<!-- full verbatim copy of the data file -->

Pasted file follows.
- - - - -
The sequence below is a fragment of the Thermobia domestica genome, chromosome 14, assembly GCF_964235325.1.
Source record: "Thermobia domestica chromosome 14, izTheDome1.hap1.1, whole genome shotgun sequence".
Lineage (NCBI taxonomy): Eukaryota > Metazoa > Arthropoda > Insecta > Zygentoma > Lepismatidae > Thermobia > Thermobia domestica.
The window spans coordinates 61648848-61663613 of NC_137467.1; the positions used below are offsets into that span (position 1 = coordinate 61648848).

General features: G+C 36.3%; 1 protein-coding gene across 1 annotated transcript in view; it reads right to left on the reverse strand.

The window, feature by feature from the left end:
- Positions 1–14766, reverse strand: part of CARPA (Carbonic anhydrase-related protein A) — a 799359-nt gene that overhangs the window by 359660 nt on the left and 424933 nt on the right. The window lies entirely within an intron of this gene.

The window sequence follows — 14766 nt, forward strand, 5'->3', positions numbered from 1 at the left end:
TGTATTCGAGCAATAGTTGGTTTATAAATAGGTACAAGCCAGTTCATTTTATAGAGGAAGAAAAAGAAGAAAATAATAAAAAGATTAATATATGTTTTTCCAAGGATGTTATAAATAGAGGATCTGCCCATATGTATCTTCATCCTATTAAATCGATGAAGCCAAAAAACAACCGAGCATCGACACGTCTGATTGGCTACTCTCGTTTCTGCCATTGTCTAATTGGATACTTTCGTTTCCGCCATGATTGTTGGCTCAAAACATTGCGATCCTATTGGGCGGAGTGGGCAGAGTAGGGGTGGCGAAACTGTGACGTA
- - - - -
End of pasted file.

The sequence below is a fragment of the Thermobia domestica genome, chromosome 14, assembly GCF_964235325.1.
Source record: "Thermobia domestica chromosome 14, izTheDome1.hap1.1, whole genome shotgun sequence".
Lineage (NCBI taxonomy): Eukaryota > Metazoa > Arthropoda > Insecta > Zygentoma > Lepismatidae > Thermobia > Thermobia domestica.
The window spans coordinates 61648848-61663613 of NC_137467.1; the positions used below are offsets into that span (position 1 = coordinate 61648848).

General features: G+C 36.3%; 1 protein-coding gene across 1 annotated transcript in view; it reads right to left on the reverse strand.

The window, feature by feature from the left end:
- Positions 1–14766, reverse strand: part of CARPA (Carbonic anhydrase-related protein A) — a 799359-nt gene that overhangs the window by 359660 nt on the left and 424933 nt on the right. The window lies entirely within an intron of this gene.

The window sequence follows — 14766 nt, forward strand, 5'->3', positions numbered from 1 at the left end:
TGTATTCGAGCAATAGTTGGTTTATAAATAGGTACAAGCCAGTTCATTTTATAGAGGAAGAAAAAGAAGAAAATAATAAAAAGATTAATATATGTTTTTCCAAGGATGTTATAAATAGAGGATCTGCCCATATGTATCTTCATCCTATTAAATCGATGAAGCCAAAAAACAACCGAGCATCGACACGTCTGATTGGCTACTCTCGTTTCTGCCATTGTCTAATTGGATACTTTCGTTTCCGCCATGATTGTTGGCTCAAAACATTGCGATCCTATTGGGCGGAGTGGGCAGAGTAGGGGTGGCGAAACTGTGACGTA